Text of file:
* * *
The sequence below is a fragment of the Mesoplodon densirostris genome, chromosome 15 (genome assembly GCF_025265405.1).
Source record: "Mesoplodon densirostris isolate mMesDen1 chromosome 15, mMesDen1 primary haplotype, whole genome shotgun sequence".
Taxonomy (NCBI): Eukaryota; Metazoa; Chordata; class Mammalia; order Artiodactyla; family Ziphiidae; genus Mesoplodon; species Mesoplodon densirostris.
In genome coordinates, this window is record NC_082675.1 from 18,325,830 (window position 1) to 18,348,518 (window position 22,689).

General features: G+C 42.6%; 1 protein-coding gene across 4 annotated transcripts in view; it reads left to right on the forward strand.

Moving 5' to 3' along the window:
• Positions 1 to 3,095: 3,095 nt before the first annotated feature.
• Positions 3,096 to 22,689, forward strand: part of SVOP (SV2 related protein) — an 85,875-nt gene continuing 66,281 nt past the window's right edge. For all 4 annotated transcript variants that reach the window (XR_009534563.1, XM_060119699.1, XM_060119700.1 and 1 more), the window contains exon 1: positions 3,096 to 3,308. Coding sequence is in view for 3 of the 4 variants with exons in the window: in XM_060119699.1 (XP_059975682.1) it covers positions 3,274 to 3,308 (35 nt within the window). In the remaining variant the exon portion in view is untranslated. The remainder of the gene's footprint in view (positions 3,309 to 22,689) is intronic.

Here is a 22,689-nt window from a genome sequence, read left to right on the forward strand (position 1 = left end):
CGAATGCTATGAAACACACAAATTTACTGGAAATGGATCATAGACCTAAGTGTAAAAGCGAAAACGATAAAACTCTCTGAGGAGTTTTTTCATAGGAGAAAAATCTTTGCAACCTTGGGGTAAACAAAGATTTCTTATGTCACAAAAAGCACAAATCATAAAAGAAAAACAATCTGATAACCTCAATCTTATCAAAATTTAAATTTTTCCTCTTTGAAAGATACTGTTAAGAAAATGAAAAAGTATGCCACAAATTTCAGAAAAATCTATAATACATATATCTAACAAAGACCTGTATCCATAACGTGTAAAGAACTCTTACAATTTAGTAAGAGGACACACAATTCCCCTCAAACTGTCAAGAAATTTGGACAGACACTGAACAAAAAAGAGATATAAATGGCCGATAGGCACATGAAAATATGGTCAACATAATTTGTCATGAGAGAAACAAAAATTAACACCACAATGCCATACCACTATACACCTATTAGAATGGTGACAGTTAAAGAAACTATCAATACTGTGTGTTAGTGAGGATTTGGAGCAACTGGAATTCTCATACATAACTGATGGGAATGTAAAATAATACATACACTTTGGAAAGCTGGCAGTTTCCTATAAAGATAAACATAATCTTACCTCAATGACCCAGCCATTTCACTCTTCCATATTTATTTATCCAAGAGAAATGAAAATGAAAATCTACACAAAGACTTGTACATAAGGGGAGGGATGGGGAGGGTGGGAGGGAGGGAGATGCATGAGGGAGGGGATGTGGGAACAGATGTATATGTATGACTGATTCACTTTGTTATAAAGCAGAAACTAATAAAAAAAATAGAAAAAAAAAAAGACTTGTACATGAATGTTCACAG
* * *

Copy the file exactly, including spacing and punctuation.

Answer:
The sequence below is a fragment of the Mesoplodon densirostris genome, chromosome 15 (genome assembly GCF_025265405.1).
Source record: "Mesoplodon densirostris isolate mMesDen1 chromosome 15, mMesDen1 primary haplotype, whole genome shotgun sequence".
Taxonomy (NCBI): Eukaryota; Metazoa; Chordata; class Mammalia; order Artiodactyla; family Ziphiidae; genus Mesoplodon; species Mesoplodon densirostris.
In genome coordinates, this window is record NC_082675.1 from 18,325,830 (window position 1) to 18,348,518 (window position 22,689).

General features: G+C 42.6%; 1 protein-coding gene across 4 annotated transcripts in view; it reads left to right on the forward strand.

Moving 5' to 3' along the window:
• Positions 1 to 3,095: 3,095 nt before the first annotated feature.
• Positions 3,096 to 22,689, forward strand: part of SVOP (SV2 related protein) — an 85,875-nt gene continuing 66,281 nt past the window's right edge. For all 4 annotated transcript variants that reach the window (XR_009534563.1, XM_060119699.1, XM_060119700.1 and 1 more), the window contains exon 1: positions 3,096 to 3,308. Coding sequence is in view for 3 of the 4 variants with exons in the window: in XM_060119699.1 (XP_059975682.1) it covers positions 3,274 to 3,308 (35 nt within the window). In the remaining variant the exon portion in view is untranslated. The remainder of the gene's footprint in view (positions 3,309 to 22,689) is intronic.

Here is a 22,689-nt window from a genome sequence, read left to right on the forward strand (position 1 = left end):
CGAATGCTATGAAACACACAAATTTACTGGAAATGGATCATAGACCTAAGTGTAAAAGCGAAAACGATAAAACTCTCTGAGGAGTTTTTTCATAGGAGAAAAATCTTTGCAACCTTGGGGTAAACAAAGATTTCTTATGTCACAAAAAGCACAAATCATAAAAGAAAAACAATCTGATAACCTCAATCTTATCAAAATTTAAATTTTTCCTCTTTGAAAGATACTGTTAAGAAAATGAAAAAGTATGCCACAAATTTCAGAAAAATCTATAATACATATATCTAACAAAGACCTGTATCCATAACGTGTAAAGAACTCTTACAATTTAGTAAGAGGACACACAATTCCCCTCAAACTGTCAAGAAATTTGGACAGACACTGAACAAAAAAGAGATATAAATGGCCGATAGGCACATGAAAATATGGTCAACATAATTTGTCATGAGAGAAACAAAAATTAACACCACAATGCCATACCACTATACACCTATTAGAATGGTGACAGTTAAAGAAACTATCAATACTGTGTGTTAGTGAGGATTTGGAGCAACTGGAATTCTCATACATAACTGATGGGAATGTAAAATAATACATACACTTTGGAAAGCTGGCAGTTTCCTATAAAGATAAACATAATCTTACCTCAATGACCCAGCCATTTCACTCTTCCATATTTATTTATCCAAGAGAAATGAAAATGAAAATCTACACAAAGACTTGTACATAAGGGGAGGGATGGGGAGGGTGGGAGGGAGGGAGATGCATGAGGGAGGGGATGTGGGAACAGATGTATATGTATGACTGATTCACTTTGTTATAAAGCAGAAACTAATAAAAAAAATAGAAAAAAAAAAAGACTTGTACATGAATGTTCACAG